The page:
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Syntactic inclusion of in ?
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Date: 2005-04-09 (10:35)
From: Richard Jones <rich@a...>
Subject: Re: [Caml-list] Syntactic inclusion of in ?
On Fri, Apr 08, 2005 at 07:41:42PM +0200, Sébastien Hinderer wrote:
> (How) is it possible to include syntactically a file in a file
> ?
> One method that seems to w)rk is to rename to,
> and then have in a line saying
> #include ""
> And with this, gcc -E >
> produces a file that ocamlc can apparently handle.

I'm not 100% clear on what you want to do.

A common requirement is to split a large module into a number of
smaller files, which is then compiled back into a single large module.
This can be done using a preprocessor (such as cpp) - see the -pp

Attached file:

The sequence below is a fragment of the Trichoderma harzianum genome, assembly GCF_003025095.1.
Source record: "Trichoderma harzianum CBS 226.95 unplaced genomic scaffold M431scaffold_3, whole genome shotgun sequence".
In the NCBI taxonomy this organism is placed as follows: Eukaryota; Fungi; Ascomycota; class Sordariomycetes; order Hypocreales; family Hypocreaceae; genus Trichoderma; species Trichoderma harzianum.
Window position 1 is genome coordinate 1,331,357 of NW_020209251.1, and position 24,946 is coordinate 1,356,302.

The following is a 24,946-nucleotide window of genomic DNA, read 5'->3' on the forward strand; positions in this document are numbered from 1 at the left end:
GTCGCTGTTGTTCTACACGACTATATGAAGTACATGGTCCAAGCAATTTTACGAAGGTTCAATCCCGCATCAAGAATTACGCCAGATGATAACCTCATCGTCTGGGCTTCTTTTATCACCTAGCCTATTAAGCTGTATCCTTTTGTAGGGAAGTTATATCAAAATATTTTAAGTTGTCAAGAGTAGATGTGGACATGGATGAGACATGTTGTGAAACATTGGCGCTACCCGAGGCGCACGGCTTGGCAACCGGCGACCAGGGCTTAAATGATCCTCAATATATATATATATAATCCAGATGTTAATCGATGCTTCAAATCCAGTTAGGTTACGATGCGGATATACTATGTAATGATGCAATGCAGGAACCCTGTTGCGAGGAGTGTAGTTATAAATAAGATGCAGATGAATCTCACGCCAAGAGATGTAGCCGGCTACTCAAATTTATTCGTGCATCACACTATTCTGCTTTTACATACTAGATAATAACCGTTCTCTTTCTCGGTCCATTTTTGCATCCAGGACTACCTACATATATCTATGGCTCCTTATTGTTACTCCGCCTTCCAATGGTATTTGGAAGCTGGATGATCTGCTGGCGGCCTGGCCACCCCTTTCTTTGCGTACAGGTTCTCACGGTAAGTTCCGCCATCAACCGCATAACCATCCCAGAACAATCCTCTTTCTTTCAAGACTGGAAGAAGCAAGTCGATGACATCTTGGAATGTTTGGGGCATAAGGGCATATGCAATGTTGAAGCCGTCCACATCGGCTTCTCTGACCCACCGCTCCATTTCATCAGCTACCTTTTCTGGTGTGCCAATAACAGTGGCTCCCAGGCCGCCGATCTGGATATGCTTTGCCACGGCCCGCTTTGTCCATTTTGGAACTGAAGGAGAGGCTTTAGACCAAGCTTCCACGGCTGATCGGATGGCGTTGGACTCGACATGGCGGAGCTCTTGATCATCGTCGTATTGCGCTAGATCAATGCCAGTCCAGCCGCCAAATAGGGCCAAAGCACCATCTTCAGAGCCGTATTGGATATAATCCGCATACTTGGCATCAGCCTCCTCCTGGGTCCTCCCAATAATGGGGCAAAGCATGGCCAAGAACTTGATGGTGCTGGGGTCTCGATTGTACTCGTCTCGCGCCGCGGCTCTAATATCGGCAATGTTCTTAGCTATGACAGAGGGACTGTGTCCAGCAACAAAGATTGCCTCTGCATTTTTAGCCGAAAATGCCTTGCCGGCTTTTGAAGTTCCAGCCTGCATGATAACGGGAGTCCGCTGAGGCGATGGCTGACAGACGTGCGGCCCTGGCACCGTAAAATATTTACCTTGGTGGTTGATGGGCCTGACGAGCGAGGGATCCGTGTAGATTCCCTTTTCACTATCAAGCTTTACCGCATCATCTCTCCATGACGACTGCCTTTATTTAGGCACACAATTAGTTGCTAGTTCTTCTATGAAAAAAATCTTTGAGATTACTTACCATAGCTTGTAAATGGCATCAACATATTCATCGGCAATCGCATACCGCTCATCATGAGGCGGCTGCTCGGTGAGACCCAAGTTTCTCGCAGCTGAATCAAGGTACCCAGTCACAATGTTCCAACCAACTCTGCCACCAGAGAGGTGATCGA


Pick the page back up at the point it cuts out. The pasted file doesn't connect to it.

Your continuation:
option to the compiler.  Often it's better just to use a single large
file and a capable editor, with "folding"[1] capabilities.

Another one is to include the symbols from one module in another.
This can be done using the 'include' directive in OCaml, eg:

-- ----
let foo = 1

-- ----
include A
let bar = 2

Now, if compiled in the correct order, module B will export symbols
'foo' and 'bar'.

'include' and 'open' are very similar.  The difference is that
'include' causes the symbols imported to be (re-)exported.  'open A'
on the other hand makes the symbols in A available inside B, but they
are not exported in B's interface.

Another option is to use the -pack argument when linking [not
supported on all platforms].  This causes modules to be nested inside
a "super-module".

For example,

  ocamlc -pack -o c.cmo a.cmo b.cmo

(IIRC) creates a module called C containing C.A and C.B modules.



Richard Jones, CTO Merjis Ltd.
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